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Donald Trump Tells Senators To Kill Healthcare For Millions Without Being 'Mean'
His well-done steak isn't the only thing that's hard to swallow.
Senate Republicans are continuing to work on some horrifying abomination of a bill to repeal the Affordable Care Act; they're also taking extraordinary steps to make sure no one knows what the hell is in the bill until they bring it to the floor for a vote. Probably because it's so terrific! If they manage to pull that off, it will be an amazing transformation of a lying talking point about Nancy Pelosi and the Affordable Care Act: We really won't see what's in it until it's passed. (No, Pelosi didn't say Dems had no idea what was in the bill. She said once it was passed -- after dozens of public hearings and after it had been available to read online for months -- people would like what they found in it.)
Happily, Americans can be delighted to know that Donald Trump is on their sides, or at least made another pretense of it, as he has done from time to time. During a closed meeting with Republican senators Tuesday, Trump apparently called the House version of the American Health Care Act "mean" and urged the senators to "improve" it. You know, so it will wipe out health insurance for maybe 20 million Americans instead of 23 million, and perhaps roll back the Medicaid expansion in seven years instead of three. Because Donald Trump is a humanitarian.
Why, yes, this is indeed the same Donald Trump who held a great big party in the White House Rose Garden to celebrate the passage of that mean old AHCA that he now thinks needs to be less mean. Or at least says so, for the moment.
Senate Republican Conference Chairman John Thune (R-S.D.), who attended the lunch, said Trump talked about “making sure that we have a bill that protects people with preexisting conditions” and how to design a tax credit for purchasing insurance that works for lower-income and elderly people in particular.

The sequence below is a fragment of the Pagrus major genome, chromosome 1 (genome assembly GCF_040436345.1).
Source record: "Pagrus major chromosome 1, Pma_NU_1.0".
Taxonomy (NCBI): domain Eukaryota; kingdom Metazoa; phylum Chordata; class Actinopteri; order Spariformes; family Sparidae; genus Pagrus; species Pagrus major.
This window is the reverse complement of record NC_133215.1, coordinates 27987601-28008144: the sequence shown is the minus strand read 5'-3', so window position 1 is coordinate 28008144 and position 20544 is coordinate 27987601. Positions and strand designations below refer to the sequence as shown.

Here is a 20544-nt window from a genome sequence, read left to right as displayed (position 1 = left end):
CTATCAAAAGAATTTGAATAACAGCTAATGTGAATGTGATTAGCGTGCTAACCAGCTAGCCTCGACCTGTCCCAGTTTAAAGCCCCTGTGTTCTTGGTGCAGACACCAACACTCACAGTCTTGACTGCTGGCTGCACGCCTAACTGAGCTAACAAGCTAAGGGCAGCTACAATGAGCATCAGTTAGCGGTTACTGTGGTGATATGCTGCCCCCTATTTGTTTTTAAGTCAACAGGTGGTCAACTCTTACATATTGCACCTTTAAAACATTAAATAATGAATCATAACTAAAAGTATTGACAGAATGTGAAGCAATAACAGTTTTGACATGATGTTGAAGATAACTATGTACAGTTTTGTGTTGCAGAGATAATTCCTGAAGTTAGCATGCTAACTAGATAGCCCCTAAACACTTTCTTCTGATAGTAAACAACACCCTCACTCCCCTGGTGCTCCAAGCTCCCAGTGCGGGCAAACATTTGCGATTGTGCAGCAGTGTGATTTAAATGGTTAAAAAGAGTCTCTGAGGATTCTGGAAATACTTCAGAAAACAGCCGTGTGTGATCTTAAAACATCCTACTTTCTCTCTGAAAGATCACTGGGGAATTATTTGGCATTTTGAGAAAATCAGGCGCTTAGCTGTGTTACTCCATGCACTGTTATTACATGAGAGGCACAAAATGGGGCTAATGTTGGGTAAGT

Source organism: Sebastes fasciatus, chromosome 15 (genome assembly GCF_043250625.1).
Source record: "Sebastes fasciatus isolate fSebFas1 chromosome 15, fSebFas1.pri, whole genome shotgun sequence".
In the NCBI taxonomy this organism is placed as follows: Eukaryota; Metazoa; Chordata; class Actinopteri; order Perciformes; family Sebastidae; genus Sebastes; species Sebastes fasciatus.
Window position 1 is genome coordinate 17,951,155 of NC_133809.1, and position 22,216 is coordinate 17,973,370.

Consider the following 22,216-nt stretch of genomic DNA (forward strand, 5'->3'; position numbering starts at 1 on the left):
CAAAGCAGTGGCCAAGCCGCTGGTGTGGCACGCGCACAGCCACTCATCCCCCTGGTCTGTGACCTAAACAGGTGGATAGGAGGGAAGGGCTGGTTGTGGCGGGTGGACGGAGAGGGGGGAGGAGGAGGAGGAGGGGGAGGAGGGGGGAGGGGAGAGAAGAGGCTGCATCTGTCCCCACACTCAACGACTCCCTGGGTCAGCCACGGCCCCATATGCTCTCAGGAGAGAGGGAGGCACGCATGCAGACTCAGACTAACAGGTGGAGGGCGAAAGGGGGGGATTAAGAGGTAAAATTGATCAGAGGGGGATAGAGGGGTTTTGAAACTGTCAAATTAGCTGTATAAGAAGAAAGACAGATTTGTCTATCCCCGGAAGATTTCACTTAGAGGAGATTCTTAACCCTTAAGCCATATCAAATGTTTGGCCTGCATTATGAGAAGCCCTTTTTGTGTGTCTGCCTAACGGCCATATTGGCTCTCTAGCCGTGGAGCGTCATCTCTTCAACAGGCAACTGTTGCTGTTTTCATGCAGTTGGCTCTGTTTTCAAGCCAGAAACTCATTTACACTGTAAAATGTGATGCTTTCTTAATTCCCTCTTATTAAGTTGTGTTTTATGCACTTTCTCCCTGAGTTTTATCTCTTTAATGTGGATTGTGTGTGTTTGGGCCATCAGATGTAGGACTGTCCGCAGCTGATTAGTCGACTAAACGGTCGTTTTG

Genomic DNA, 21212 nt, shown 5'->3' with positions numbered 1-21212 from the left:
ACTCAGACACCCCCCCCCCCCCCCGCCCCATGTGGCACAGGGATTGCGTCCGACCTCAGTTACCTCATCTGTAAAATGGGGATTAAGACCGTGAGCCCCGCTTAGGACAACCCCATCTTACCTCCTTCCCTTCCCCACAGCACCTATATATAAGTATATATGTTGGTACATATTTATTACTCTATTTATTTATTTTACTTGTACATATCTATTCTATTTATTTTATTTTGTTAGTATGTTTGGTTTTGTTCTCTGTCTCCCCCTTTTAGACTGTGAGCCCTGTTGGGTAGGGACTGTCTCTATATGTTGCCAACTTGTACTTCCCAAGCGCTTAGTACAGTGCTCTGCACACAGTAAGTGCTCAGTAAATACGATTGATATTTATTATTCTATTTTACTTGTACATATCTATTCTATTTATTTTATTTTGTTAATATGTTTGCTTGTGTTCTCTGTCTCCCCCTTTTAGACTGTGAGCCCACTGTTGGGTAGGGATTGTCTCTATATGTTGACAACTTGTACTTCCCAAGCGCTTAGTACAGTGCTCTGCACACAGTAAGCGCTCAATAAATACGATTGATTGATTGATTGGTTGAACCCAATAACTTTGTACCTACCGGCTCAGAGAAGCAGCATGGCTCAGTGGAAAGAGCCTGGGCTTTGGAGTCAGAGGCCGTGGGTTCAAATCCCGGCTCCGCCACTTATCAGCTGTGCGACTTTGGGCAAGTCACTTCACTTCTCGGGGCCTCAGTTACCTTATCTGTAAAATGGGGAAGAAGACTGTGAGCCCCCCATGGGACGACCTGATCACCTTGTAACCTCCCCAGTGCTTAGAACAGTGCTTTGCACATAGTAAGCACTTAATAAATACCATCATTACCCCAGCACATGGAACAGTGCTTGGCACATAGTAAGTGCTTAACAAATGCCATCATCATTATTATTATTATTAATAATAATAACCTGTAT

“I think he realizes, you know, our bill is going to move, probably, from where the House was and he seems fine with that,” Thune said. “He talked about making sure that we have a bill that protects people with preexisting conditions.”
Oh, but all the Rs have already been insisting the House bill DOES protect people with preexisting conditions, because they can't be denied insurance. All they have to do is find tens of thousands of extra dollars a year to pay for it.
The New York Times cited congressional aides who said Trump said some very nice things about how the ACA repeal should be repealed:
“I really appreciate what you’re doing to come out with a bill that’s going to be a phenomenal bill for the people of our country: generous, kind, with heart,” Mr. Trump told his guests in the Cabinet Room. “That’s what I’m saying. And that may be adding additional money into it.”
It was unclear to lawmakers what Mr. Trump meant by “generous,” although it seemed a likely reference to tax credits that would make health insurance more affordable.
Or maybe he meant it should include more generous tax cuts for the richest Americans, who will benefit the most from repeal of the ACA -- we do need to think about all the stakeholders here, after all.
At least one source said the president called the House version of the AHCA "cold hearted" and a "son of a bitch," although it's not clear who the bitch in question would be. Let's just assume it was the entire Republican agenda since Old Mother Reagan. Hey, you knowwho else is notorious for being a mean son of a bitch? Maybe someone who'd leave tens of millions with no health insurance.
Obviously, no one should get their hopes up -- Trump insisted his Obamacare replacement would "cover everyone," and then praised the House version of the bill as having actually done that, because it passed, didn't it? So there's almost no chance Trump will really insist on the Senate bill being any less of a monster than the House's, although senators looking at 2018 may give some thought to at least trying something that will let them win another term -- hence the compassionate suggestion to delay the rollback of Medicaid expansion by a few years. Maybe people will forget who did that!
In another bit of news that ought to make Republicans hang their head in shame, crowdfunding businesses are looking forward to a boom in new business if the ACA is repealed. Even now, appeals to help families with healthcare emergencies make up nearly half the amount of money raised by GoFundMe. Isn't that terrific? Once the ACA is gone, we can surely count on even more Americans to show they care by setting up charitable appeals for other Americans in crisis, with a cut going, of course, to the crowdfunding companies. It's a beautiful thing, and reminds us of this brilliant Tweet from a Canadian a few weeks ago:
Nahh, can't see how that would ever work. Where are the profits?
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